Twice in the past month I have had the dishonor of posting major correction notices to NewStandard articles of which I functioned as primary editor. This is a particularly painful experience for me, as I'm something of a perfectionist and I simply despise admitting a mistake.
When we founded TNS, however, accuracy was foremost among our objectives. And we decided that prominent, embarrassing corrections posted to the top page for upwards of a week (depending on the severity of the error, in our view), would be the penalty (and public service) for screwing up on factual matters. The more egregious the mistake, the longer it remains a prominent feature of our home page.
Thankfully, we have made remarkably few errors, as far as we know. This year alone, we have published nearly 600 news stories and only had to issue 12 corrections -- most of them minor errors like wrong names, dates, etc. Meanwhile, our corporate counterparts would have no room for current news if they followed our rule of prominent, lingering corrections posted to their homepage, rather than buried somewhere.
Sometimes the correction turns into a bit of scoop. For instance, when a state government official in Maine called to chastise TNS for using the wrong version of a bill in a brief last month, we discovered something altogether unexpected and turned the correction into a whole new brief. The current version of the bill we wrongly reported was buried on the legislature's website, but when we finally found it -- as much as some of its more frightening aspects had disappeared -- another, more curious concern had appeared, which briefwriter Brendan Coyne cleverly reported.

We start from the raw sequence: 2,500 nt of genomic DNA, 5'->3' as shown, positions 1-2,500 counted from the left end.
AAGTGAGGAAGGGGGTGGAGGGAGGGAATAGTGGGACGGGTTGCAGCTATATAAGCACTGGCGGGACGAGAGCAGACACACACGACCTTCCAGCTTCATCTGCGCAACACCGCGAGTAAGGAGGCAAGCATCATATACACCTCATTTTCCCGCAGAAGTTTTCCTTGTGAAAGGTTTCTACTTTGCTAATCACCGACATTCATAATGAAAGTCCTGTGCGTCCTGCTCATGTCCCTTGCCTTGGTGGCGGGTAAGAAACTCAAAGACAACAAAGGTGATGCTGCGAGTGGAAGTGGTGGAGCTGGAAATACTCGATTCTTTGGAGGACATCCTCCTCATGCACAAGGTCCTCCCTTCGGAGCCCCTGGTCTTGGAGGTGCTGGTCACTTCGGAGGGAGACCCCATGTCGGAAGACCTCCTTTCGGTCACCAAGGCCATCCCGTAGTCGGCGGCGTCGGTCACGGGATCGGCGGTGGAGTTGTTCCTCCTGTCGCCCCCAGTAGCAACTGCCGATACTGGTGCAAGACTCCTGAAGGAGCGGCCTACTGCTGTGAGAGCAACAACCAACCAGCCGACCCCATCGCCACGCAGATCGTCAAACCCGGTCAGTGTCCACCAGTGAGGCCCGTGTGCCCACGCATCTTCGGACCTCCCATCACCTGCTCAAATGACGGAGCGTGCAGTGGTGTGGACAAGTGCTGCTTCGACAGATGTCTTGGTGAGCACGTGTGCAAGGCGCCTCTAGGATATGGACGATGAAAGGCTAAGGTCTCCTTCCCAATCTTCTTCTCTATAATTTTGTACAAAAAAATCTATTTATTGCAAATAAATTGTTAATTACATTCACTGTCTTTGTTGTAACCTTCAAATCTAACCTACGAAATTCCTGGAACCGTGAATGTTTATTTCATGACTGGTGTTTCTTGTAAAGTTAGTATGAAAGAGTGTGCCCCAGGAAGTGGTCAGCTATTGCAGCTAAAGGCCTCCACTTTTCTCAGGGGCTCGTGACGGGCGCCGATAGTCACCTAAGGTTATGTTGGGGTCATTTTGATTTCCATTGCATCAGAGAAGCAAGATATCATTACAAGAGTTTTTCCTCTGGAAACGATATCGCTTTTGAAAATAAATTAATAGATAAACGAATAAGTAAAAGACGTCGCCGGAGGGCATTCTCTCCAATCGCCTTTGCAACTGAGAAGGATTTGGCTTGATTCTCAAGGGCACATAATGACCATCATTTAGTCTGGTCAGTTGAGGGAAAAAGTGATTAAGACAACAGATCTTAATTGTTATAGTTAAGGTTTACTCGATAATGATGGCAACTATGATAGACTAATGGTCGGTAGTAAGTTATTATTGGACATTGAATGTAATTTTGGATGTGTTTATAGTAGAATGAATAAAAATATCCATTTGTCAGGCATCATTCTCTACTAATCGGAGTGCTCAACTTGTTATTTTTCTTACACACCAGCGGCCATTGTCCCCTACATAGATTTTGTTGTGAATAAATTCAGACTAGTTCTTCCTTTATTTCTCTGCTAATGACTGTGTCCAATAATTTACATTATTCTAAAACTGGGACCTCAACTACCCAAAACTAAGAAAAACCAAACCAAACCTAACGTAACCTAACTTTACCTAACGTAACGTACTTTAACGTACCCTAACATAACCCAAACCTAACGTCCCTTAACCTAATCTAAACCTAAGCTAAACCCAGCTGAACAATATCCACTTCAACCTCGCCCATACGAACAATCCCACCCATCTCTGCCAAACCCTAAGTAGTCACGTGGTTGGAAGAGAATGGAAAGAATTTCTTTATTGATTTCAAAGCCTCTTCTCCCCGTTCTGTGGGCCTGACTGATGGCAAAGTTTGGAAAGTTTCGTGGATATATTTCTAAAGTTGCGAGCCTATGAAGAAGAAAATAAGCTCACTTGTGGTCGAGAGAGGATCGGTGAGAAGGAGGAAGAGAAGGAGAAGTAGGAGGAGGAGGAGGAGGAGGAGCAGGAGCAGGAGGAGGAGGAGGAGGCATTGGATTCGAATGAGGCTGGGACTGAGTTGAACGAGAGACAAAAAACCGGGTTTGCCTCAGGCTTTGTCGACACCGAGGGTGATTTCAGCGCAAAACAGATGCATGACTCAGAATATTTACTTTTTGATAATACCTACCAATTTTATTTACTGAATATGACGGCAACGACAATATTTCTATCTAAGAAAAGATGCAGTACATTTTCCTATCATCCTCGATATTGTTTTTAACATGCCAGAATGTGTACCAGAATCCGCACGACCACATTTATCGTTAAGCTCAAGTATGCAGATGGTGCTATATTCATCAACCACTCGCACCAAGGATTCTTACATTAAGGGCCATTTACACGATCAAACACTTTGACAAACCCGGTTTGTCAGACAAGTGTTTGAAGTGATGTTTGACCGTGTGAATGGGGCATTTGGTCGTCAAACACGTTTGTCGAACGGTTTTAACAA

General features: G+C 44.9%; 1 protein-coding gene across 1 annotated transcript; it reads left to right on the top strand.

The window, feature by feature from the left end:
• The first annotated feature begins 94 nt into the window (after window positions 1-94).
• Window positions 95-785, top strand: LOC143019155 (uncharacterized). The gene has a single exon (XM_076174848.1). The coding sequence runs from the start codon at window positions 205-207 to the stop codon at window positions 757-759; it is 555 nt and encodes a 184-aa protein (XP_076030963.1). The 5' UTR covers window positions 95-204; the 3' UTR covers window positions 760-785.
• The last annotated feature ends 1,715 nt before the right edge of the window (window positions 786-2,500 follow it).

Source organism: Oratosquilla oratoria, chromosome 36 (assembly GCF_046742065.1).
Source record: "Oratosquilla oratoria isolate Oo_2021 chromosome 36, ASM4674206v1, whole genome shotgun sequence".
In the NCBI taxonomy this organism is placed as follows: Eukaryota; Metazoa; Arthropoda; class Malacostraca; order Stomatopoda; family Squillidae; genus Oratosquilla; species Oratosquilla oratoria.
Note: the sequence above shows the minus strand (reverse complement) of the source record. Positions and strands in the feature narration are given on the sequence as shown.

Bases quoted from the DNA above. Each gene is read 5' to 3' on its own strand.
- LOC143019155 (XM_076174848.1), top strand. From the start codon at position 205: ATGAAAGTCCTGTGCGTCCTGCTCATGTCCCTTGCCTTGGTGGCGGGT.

Nevertheless, sometimes the correction is particularly painful, and the error seems inexcusable. A writer writes something he or she takes for granted or misunderstands, and the editor carelessly overlooks it, and the secondary editor assumes the primary editor checked the fact.
Once in a while a primary or secondary editor actually introduces an error -- in which case the journalist's name is associated with someone else's mistake. Those are undoubtedly the worst for us as editors. In any case, the main responsibility is that of the editors, since in the end it is our job to verify the factual accuracy of everything we publish, to the best of our ability.
The most recent error -- about privatization (or not) of Iraq's oil industry -- went a while and made the rounds of many websites before an astute reader brought it to our attention. More often, we hear within hours -- a day at the outset -- that we have made a mistake.